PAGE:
Private Label (part of Chapter 3)

(Note: This post is a continuation of the periodic ‘release’ of a book I wrote back in 2002, and recently updated, now called The Rise and Stall of Kohl’s Department Stores. This section, titled Private Label, is part of Chapter 3. To begin reading the book from the beginning, you need to go back to earlier posts, and start there. Once all of the chapters have been posted, it is my intent to then set up the book in a pdf file in the Writings section, which will be available for free download).
The proliferation of non-branded, or private label, merchandise over the past 30 years has radically altered the retail landscape. It’s one of those areas where consumers have responded better than the industry had originally expected. Eventually, just about everyone in the business scrambled to take advantage of it.

When I was a storeline executive in the 1980s, private label for many of the larger department store groups was just emerging as an important revenue stream. Some companies, such as May Department Stores, Federated Department Stores and The Hudson Bay Company (Canada’s largest retail group) began to launch new lines that were developed in-house, in that the names of the new lines, with all the accompanying labels, tags, and marketing material, were their own developed intellectual property. These new lines gave retailers some control over their product, in that they could price, market and promote it however they chose. Private label was viewed as an opportunity to create a competitive edge.

But not all retailers fell in love with the idea. Quite the contrary, as we will see. But first, some background. When Macy’s opened an award-winning 256,000 square foot store in the Dallas Galleria in the Fall of 1985, I was privileged to be the Store Manager. The opening, in the grand tradition of doing it ‘big’ in the State of Texas, included black-tie events on the wide marble aisles in the store itself, a kick-off mini-concert with Paul Anka, and many other splashy attention grabbers that we knew would surely create the proper buzz. The idea was to get people curious enough to come on down and check us out. At the time, our strategy was to make this Macy’s the only one in the country that had all of its sales associates on commission, and not to conduct the infamous One Day Sales. Basically, I was given the directive to copy Nordstroms, which at the time was in their heydey for their legendary service levels and ability to sell goods at regular price.

In the first four days of business, the store did over $2 million in sales, smashing all previous Macy’s records at the time. To say the least, they were pretty heady times. The word was out there about this new store in Dallas (to this day one of the most expensive department stores ever built) and the industry lost no time in taking notice. Retailers from all across North America would come visit the new store. Often I was there to escort these people and (in many cases) their entourage around the store. I had the honor and privilege of escorting the late Stanley Marcus, then Chairman from Neiman-Marcus, and Marshall Field’s former CEO Phillip Miller (who, following his visit, wrote me the most complimentary letter I have ever received; it is framed and is in my home office) and many other executives who wanted to see what this new store was all about. They were suitably impressed, and I took a great deal of pride knowing that they were taking notice of our entry into the market. On more than one occasion, the leader of an entourage would hold court with his minions somewhere in the store, point something out, and basically make the point: “We need to do it like this.”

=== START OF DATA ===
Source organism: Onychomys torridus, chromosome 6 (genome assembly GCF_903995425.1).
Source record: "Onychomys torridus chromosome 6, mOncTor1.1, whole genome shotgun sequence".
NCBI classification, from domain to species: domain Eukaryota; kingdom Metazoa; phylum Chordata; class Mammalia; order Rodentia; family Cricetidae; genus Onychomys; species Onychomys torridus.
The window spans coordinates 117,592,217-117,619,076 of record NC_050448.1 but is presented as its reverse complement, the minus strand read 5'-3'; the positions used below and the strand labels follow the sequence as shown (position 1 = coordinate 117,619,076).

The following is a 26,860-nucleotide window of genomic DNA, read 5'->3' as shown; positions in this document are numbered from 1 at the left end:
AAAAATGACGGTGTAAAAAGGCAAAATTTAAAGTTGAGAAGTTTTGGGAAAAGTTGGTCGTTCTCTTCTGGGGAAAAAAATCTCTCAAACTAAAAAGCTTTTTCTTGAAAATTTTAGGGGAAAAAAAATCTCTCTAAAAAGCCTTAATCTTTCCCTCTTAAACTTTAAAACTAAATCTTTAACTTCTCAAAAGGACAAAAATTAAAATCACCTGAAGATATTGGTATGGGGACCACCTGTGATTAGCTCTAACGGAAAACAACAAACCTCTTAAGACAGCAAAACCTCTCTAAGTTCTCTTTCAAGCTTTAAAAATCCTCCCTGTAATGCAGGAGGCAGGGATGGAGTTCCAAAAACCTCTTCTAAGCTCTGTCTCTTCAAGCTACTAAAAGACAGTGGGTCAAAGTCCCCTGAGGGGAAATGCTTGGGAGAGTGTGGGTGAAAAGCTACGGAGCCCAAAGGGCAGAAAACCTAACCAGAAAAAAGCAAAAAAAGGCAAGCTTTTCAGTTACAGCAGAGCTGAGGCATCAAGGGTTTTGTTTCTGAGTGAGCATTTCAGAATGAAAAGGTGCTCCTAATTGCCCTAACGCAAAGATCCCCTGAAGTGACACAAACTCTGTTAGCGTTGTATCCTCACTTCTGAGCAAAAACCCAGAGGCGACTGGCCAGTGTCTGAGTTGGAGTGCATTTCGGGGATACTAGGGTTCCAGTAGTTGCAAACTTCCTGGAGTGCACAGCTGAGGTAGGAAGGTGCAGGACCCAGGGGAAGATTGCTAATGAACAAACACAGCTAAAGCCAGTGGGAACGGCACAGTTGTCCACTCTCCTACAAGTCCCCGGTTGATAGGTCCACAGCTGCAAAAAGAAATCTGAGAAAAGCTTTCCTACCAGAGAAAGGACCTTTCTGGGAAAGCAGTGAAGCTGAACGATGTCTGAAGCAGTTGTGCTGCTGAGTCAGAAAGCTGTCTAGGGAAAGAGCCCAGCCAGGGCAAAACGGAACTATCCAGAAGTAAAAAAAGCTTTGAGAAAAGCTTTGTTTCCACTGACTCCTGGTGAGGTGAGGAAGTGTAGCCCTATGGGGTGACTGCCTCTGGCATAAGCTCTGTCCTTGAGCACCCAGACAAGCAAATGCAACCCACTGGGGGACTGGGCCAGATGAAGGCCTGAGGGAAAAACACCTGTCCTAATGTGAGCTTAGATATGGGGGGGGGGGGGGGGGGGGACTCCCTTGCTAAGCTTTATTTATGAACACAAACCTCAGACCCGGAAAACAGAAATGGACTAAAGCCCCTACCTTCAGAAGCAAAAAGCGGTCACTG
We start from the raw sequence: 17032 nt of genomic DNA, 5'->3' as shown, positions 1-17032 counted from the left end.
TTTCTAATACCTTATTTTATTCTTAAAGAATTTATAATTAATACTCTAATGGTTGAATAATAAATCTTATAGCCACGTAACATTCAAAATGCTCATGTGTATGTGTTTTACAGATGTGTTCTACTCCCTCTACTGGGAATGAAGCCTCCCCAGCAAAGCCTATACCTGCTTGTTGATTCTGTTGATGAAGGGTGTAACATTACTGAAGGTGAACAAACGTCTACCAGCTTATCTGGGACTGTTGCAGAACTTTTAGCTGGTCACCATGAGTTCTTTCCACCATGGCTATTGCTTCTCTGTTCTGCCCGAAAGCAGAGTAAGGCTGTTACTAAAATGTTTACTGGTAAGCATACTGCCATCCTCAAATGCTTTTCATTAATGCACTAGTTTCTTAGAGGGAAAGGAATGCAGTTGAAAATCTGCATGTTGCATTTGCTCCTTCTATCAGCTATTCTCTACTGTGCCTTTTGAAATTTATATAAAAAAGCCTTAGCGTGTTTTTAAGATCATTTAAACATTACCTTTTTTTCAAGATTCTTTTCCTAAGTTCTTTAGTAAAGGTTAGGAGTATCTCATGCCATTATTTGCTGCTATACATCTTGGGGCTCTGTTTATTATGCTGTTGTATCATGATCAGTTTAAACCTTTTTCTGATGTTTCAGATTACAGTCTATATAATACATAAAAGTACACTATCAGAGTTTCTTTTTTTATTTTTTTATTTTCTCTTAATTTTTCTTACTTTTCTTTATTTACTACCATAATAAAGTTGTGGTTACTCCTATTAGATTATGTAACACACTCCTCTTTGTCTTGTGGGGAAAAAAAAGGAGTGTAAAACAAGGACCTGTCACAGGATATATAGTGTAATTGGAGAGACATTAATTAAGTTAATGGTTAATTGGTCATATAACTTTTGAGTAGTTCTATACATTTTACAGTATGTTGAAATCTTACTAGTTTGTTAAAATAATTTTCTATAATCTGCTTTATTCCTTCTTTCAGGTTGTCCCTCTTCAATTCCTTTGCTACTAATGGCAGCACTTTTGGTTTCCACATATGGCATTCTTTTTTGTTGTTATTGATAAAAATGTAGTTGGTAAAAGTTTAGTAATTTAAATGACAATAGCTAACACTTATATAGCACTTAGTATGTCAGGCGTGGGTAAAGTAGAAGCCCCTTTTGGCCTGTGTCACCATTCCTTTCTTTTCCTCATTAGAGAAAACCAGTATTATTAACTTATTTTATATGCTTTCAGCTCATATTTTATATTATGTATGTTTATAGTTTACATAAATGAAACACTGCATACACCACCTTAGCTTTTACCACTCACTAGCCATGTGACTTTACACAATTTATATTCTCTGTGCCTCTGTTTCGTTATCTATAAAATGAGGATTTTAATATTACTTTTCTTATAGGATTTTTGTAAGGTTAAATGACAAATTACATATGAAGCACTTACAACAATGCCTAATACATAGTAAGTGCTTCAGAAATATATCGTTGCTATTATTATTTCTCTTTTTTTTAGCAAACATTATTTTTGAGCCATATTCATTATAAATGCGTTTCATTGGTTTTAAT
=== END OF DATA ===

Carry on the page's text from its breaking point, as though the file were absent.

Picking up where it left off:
Another one of those executives was the late William Dillard, Sr., who at the time was the Chief Executive Officer of Dillards, based in Little Rock, Arkansas. Mr. Dillard, upon walking the missy apparel departments on the main floor, began to question all the space dedicated to private label. I could tell that he obviously didn’t think it made much sense. He almost had a visceral reaction when we would walk through an area dominated by private label merchandise. “Where are the brands?” he would question. The look on his face was priceless. Mr. Dillard’s company clearly at the time had a disdain for private label, and they were leveraging this as best they could to develop extremely close relationships with the major branded players of that day: Liz Claiborne, Ralph Lauren/Polo, Haggar, Maidenform. In the late 80s, vendors absolutely loved Dillards. Every year they would win their individual “Retailer of the Year” award and get constant mentions in Women’s Wear Daily. But they were out of touch with where the future was heading. (Footnote: It’s interesting to note that many years later, Dillard’s underwent a major shift and started to vigorously go after private label. Orchestrated by William Dillard’s two sons, Bill and Alex, Dillard’s established a strong relationship with the buying group Frederick Atkins in New York, and began buying large commitments of apparel, and eventually hardgoods, off-shore, through agents in Hong Kong, Singapore and elsewhere. This new initiative created strains back home with the national brands, who had to give up valuable real estate to make way for all of this private label. Relationships with most of these vendors soured significantly in the mid 90s, as Alex Dillard put the screws on, demanding gross margin guarantees, and was perhaps the most aggressive in the industry when it came to taking end-of-season chargebacks. The shift from being the most loved of retailers by the major brands to being despised was truly remarkable).

Over time, many of these new private label lines created genuine brand equity, in that they would begin to register with customers the same way, for example, the name Dockers would, connoting certain selling points regarding relative quality and value. Rather than seeing it as some sort of quirk or gimmick created by the store, customers came to see these private label items as something that attracted them to the store just as much as the brand labels did.

As a generalization, private label was an opportunity for retailers to sell fashion ‘basics’ at generally higher gross margins. Whereas, for example, a typical Liz Claiborne blouse would sell at ‘keystone’(i.e., two times cost) plus $3-4, and therefore an initial mark-up of around 53% or so, retailers could sell a one pocket garment washed tee shirt at a mark-up significantly higher, say around 58%. Those extra 500 basis points of markup were huge in helping the bottom line, or at least the projected bottom line.